Mnuchin said in a release that Monday’s “release of loan data strikes the appropriate balance of providing the American people with transparency, while protecting sensitive payroll and personal income information of small businesses, sole proprietors, and independent contractors.”
Nationally, the program has supported more than 51 million jobs, reaching over 80% of all small business employees, Mnuchin said. The average loan under the program was $100,000, “demonstrating that the program is serving the smallest of businesses,” he said.
The first funds made available under PPP was a $349 billion allotment authorized by lawmakers in March. It went fast, with some publicly traded companies drawing criticism for disclosing that they’d taken money while smaller businesses struggled to access funds.
Companies including Philadelphia hotel operator Hersha Hospitality Trust and restaurant chains Ruth’s Hospitality Group — owner of Ruth’s Chris Steak House — and Shake Shack Inc. later said they would return their grants.
Pennsylvania Real Estate Investment Trust, owner of the Fashion District Philadelphia shopping mall in Center City and the Cherry Hill Mall, opted to keep the $4.5 million that it received.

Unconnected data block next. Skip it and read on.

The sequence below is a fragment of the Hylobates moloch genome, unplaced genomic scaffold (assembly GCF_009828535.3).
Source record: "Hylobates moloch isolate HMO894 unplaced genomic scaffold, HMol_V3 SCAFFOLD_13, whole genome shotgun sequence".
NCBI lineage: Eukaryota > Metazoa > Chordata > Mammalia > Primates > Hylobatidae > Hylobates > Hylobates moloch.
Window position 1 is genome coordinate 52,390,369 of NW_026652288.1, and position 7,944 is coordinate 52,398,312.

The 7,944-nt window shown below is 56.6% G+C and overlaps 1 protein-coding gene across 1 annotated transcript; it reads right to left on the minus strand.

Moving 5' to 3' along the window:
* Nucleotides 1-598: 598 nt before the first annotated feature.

Many companies, however, came to view the terms of the loan as too restrictive, resulting in no takers for $132 billion from a $310 billion second round of PPP funds authorized in April.
Legislation signed last month loosened some rules, giving business owners more time to bring back furloughed workers and letting borrowers use PPP money over a 24-week period, rather than the eight-week period set in the first round of legislation.
Loans can also be forgiven even if companies don’t bring back the same number of employees as they’d let go, while the deadline to apply for a PPP loan — originally scheduled to lapse last week — was extended to August 8.
Philadelphia-area businesses and organizations received 77,180 loans, of which 12,542, or 16%, were for more than $150,000.
Regionwide, 753,375 jobs were retained, 524,876, or 70%, of them, by entities receiving more than $150,000.
Among those getting more than $150,000 were 33 recipients who reported 500 jobs retained, the maximum number of employees for a firm to be eligible for the loans. Those firms included Collegium Charter School in Chester, Philadelphia-based fast-casual dining chain Honeygrow, and Duone Family Enterprises, a franchisee of McDonald’s restaurants in Newtown Square.
The Philadelphia Art Museum, for its part, reported that the program had permitted it to save 497 jobs, virtually its entire workforce. Nonetheless, the museum recently announced it plans to cut 100 workers from its staff.
Meanwhile, 1,193 recipients awarded more than $150,000 — nearly 10% regionwide — reported that they had retained no jobs. They include law firm Zarwin Baum, the Family Dealerships auto group and Pat’s King of Steaks in Philadelphia, Plymouth Law Center in West Conshohocken, and the construction-themed Diggerland USA attraction in West Berlin.
Another 1,572, or almost 13%, left a job-retention question unanswered.
“We are happy some jobs were protected,” said Derek Martin of Accountable.US, a left-of-center advocacy group that has been critical of some aspects of the program. “It’s not enough.”